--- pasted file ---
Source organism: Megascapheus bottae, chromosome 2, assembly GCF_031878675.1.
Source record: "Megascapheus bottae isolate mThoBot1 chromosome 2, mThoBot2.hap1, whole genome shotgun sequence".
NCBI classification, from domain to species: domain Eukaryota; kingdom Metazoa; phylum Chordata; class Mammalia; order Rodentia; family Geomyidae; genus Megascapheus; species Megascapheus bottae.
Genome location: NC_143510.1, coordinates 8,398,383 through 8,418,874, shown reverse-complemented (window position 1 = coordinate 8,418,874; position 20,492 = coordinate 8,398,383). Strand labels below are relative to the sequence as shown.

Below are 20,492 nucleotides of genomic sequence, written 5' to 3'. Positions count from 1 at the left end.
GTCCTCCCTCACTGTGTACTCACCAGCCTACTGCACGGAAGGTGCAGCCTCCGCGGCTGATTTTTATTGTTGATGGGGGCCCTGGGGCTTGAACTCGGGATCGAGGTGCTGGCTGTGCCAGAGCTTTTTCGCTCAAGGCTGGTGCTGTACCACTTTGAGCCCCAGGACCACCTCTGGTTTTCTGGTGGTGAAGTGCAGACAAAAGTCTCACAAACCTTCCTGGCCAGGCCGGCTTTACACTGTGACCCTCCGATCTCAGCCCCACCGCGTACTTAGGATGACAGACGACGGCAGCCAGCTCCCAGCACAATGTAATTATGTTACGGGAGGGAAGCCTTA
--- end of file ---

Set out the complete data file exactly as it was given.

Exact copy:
Source organism: Megascapheus bottae, chromosome 2, assembly GCF_031878675.1.
Source record: "Megascapheus bottae isolate mThoBot1 chromosome 2, mThoBot2.hap1, whole genome shotgun sequence".
NCBI classification, from domain to species: domain Eukaryota; kingdom Metazoa; phylum Chordata; class Mammalia; order Rodentia; family Geomyidae; genus Megascapheus; species Megascapheus bottae.
Genome location: NC_143510.1, coordinates 8,398,383 through 8,418,874, shown reverse-complemented (window position 1 = coordinate 8,418,874; position 20,492 = coordinate 8,398,383). Strand labels below are relative to the sequence as shown.

Below are 20,492 nucleotides of genomic sequence, written 5' to 3'. Positions count from 1 at the left end.
GTCCTCCCTCACTGTGTACTCACCAGCCTACTGCACGGAAGGTGCAGCCTCCGCGGCTGATTTTTATTGTTGATGGGGGCCCTGGGGCTTGAACTCGGGATCGAGGTGCTGGCTGTGCCAGAGCTTTTTCGCTCAAGGCTGGTGCTGTACCACTTTGAGCCCCAGGACCACCTCTGGTTTTCTGGTGGTGAAGTGCAGACAAAAGTCTCACAAACCTTCCTGGCCAGGCCGGCTTTACACTGTGACCCTCCGATCTCAGCCCCACCGCGTACTTAGGATGACAGACGACGGCAGCCAGCTCCCAGCACAATGTAATTATGTTACGGGAGGGAAGCCTTA